That Time the Air Force Tried to Build a Supersonic Flying Saucer
The U.S. Air Force is finally ready to pull back the curtain on the giant cache of alien technology they stole from the little green men at Area 51. Just kidding. No, but seriously, what was the government doing developing a supersonic flying saucer in...
The U.S. Air Force is finally ready to pull back the curtain on the giant cache of alien technology they stole from the little green men at Area 51. Just kidding. No, but seriously, what was the government doing developing a supersonic flying saucer in the 1950s? Besides failing, that is.
Recently declassified documents show that old USAF came decently close to building a sci-fi fabulous spacecraft capable of flying from New York to Miami in just 24 minutes. Codenamed “Project 1794” — that’s the same year the the government commissioned the first six ships for the newly formed U.S. Navy, by the way — the flying saucer looked a lot like those spaceships on poles at the 1964 World’s Fair in Queens. There’s a small cockpit for a single pilot and, based on the schematics revealed in the declassified documents, not a whole lot of space for weapons. It was designed to take off and land vertically and frankly probably would’ve scared Russians to death at first sight.
Believe it or not, the flying saucer prototype came pretty close to taking to the skies. One newly published memo from Avro Aircraft Limited, the Canadian contractor hired to build the vehicle, is bursting with positive language about initial performance estimates. The contractors, as contractors do, bragged about the progress saying that "the present design will provide a much superior performance to that estimated at the start of contract negotiations.” The document boasts that the flying saucer would reach speeds “between Mach 3 and Mach 4, a ceiling of over 100,000 ft. and a maximum range with allowances of about 1,000 nautical miles.” Supersonic speeds in the stratosphere? Sounds like somebody we know, sponsored by Red Bull.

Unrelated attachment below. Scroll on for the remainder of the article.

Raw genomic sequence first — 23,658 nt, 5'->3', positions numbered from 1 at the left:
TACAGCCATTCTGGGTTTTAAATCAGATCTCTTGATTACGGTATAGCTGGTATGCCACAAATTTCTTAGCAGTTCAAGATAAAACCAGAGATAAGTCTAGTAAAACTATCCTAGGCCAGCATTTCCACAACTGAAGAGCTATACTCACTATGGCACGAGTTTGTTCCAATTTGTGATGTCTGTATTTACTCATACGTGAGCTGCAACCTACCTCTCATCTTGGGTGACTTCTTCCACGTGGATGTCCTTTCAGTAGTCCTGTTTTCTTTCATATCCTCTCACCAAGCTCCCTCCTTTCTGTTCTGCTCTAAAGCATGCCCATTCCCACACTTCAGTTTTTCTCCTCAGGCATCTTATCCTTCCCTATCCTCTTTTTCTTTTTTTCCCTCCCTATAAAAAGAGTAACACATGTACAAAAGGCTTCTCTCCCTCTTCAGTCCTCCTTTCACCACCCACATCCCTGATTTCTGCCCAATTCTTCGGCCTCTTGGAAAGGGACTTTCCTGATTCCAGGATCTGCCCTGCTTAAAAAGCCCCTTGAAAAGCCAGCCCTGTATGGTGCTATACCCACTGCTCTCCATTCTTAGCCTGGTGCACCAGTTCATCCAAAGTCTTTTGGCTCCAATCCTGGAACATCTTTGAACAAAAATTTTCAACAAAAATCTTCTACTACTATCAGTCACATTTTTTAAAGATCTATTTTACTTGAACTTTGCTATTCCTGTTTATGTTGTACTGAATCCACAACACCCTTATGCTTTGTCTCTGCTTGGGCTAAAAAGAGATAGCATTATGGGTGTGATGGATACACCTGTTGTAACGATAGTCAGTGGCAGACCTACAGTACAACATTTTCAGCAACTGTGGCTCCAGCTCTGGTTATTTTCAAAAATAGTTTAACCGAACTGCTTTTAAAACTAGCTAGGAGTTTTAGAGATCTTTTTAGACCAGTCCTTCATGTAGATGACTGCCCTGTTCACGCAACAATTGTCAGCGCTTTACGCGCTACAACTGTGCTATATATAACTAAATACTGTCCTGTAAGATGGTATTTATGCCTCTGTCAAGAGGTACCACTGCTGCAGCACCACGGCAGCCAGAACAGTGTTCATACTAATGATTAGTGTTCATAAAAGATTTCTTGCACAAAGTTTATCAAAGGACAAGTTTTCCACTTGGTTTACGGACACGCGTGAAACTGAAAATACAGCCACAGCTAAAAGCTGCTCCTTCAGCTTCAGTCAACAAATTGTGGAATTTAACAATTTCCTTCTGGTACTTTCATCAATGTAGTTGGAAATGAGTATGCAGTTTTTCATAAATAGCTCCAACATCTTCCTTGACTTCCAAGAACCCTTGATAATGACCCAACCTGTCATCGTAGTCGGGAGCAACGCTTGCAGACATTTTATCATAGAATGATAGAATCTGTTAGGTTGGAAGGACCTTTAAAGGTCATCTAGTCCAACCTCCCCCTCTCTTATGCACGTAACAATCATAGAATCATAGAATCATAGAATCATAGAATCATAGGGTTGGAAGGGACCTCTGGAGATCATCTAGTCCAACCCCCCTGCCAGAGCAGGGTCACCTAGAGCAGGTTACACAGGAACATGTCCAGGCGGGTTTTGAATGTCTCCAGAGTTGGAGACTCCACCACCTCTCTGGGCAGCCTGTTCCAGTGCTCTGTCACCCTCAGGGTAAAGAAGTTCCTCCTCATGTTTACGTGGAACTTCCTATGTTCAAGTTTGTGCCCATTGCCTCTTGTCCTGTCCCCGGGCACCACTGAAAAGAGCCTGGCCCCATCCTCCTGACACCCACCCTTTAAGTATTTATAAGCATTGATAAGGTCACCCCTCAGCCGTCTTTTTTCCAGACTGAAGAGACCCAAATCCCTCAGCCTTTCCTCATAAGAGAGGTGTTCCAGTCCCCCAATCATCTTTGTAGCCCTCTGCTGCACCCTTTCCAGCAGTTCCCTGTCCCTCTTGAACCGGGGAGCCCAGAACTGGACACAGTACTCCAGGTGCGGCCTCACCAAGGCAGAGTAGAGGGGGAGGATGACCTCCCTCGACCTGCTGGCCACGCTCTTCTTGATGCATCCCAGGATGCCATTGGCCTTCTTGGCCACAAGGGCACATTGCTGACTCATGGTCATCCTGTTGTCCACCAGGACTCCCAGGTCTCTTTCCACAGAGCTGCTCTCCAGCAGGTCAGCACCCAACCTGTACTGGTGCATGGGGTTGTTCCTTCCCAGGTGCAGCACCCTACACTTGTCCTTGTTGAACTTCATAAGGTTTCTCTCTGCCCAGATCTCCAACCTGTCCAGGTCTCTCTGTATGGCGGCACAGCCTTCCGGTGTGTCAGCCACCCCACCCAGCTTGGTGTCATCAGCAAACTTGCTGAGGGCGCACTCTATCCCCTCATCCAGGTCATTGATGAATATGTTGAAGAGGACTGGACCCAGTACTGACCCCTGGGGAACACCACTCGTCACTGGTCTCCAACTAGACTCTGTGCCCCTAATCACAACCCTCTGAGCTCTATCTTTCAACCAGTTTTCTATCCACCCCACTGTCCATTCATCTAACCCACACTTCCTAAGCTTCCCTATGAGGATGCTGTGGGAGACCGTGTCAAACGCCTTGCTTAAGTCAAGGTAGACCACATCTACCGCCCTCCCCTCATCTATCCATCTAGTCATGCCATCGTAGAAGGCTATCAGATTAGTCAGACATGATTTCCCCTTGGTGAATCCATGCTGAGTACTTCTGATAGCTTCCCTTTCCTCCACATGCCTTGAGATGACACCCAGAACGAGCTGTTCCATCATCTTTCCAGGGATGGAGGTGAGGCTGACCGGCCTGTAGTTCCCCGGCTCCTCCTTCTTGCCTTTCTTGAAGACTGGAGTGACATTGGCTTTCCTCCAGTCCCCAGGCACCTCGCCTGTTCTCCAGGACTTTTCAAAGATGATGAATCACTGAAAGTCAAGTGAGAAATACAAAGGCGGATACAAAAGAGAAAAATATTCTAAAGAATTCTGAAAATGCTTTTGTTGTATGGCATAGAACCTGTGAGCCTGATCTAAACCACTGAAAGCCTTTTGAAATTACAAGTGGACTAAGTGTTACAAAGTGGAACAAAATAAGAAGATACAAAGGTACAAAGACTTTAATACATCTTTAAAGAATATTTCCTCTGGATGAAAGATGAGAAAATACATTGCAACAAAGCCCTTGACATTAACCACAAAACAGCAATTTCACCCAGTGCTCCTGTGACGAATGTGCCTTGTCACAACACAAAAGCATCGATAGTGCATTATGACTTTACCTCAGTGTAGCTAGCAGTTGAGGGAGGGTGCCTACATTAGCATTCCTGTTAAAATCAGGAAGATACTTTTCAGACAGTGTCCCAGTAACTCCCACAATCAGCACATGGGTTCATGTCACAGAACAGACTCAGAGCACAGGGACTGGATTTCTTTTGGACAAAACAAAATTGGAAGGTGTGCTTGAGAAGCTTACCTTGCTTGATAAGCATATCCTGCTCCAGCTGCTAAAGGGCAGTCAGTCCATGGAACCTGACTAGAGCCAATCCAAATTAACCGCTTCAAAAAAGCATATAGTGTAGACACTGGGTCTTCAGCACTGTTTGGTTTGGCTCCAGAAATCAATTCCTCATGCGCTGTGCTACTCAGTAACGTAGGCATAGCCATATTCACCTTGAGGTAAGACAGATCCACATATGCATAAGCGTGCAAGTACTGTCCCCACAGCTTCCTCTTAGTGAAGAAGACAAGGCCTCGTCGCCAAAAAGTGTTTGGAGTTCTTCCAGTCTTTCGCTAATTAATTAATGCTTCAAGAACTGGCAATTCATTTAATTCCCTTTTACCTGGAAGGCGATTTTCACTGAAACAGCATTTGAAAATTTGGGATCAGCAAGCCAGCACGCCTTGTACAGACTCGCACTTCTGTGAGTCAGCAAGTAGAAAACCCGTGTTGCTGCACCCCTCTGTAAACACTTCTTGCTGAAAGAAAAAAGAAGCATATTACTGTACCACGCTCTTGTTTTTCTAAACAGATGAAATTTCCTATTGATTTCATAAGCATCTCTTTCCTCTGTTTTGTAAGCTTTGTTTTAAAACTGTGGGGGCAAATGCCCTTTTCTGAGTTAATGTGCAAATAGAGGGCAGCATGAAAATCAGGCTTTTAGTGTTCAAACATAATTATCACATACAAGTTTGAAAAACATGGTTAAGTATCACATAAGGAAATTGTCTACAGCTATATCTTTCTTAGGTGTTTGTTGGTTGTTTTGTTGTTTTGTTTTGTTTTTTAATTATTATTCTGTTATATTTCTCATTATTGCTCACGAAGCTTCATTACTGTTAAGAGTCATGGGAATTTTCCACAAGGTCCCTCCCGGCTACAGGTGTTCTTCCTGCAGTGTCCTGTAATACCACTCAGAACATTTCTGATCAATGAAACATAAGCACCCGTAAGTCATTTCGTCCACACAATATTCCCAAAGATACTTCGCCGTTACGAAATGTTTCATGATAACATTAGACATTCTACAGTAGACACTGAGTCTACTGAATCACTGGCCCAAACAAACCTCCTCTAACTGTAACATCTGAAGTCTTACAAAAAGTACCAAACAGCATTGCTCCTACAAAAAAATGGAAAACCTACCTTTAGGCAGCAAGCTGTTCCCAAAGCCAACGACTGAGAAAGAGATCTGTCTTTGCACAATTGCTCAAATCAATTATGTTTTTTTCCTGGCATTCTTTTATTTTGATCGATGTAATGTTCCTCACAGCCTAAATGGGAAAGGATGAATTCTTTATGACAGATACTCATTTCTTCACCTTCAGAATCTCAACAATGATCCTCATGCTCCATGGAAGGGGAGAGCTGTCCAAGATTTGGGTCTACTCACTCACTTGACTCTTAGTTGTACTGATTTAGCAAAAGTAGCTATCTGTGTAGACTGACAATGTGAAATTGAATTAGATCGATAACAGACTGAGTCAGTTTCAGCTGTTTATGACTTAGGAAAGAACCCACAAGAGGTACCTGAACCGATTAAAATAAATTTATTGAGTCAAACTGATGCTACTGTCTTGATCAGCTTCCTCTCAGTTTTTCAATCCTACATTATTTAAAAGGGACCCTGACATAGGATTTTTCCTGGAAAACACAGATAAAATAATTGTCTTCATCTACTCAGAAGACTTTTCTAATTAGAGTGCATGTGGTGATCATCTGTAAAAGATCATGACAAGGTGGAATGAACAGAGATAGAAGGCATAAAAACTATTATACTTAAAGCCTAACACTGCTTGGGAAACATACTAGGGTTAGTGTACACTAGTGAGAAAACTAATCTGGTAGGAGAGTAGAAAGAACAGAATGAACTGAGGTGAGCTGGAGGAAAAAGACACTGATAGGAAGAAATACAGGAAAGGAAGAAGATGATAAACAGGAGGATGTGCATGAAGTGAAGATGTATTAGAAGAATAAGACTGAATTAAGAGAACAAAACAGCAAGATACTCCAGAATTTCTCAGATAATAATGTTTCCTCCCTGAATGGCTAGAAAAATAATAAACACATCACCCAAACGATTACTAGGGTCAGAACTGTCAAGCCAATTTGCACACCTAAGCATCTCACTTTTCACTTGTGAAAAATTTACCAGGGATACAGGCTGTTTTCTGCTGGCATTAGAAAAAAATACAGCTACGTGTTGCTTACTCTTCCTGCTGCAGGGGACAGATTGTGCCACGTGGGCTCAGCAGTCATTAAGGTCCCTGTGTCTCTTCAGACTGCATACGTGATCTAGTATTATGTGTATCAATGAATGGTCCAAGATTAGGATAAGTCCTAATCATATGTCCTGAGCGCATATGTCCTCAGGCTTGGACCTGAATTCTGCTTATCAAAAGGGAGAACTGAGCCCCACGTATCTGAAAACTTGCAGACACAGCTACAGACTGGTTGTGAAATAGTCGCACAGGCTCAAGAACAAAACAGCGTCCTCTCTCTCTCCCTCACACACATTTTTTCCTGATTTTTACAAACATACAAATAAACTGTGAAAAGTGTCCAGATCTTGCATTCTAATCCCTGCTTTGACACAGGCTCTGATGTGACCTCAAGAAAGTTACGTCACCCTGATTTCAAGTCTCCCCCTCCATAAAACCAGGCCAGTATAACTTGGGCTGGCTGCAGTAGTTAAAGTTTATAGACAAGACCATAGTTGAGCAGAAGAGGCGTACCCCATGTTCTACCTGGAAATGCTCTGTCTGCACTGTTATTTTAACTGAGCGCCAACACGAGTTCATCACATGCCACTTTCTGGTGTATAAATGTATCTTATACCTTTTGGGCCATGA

Leave it to the Canadians to be overly optimistic. Avro Aircraft did successfully build working prototypes, but we’re being a little bit generous with the use of the term “working.” In fact, the “turborotor” that they designed to take this thing the better part of the way to space had trouble gaining any altitude at all. Based on some leaked videos of the tests, it only managed to make it about 6-feet into the air. At a cost of $3,168,000 ($26.6 million in today’s money) it wasn’t that that expensive a failure. Which is something we can’t say about the current supersonic spaceships the military is trying to build. The latest failure cost taxpayers a handy $300 million. And it didn’t look nearly as cool.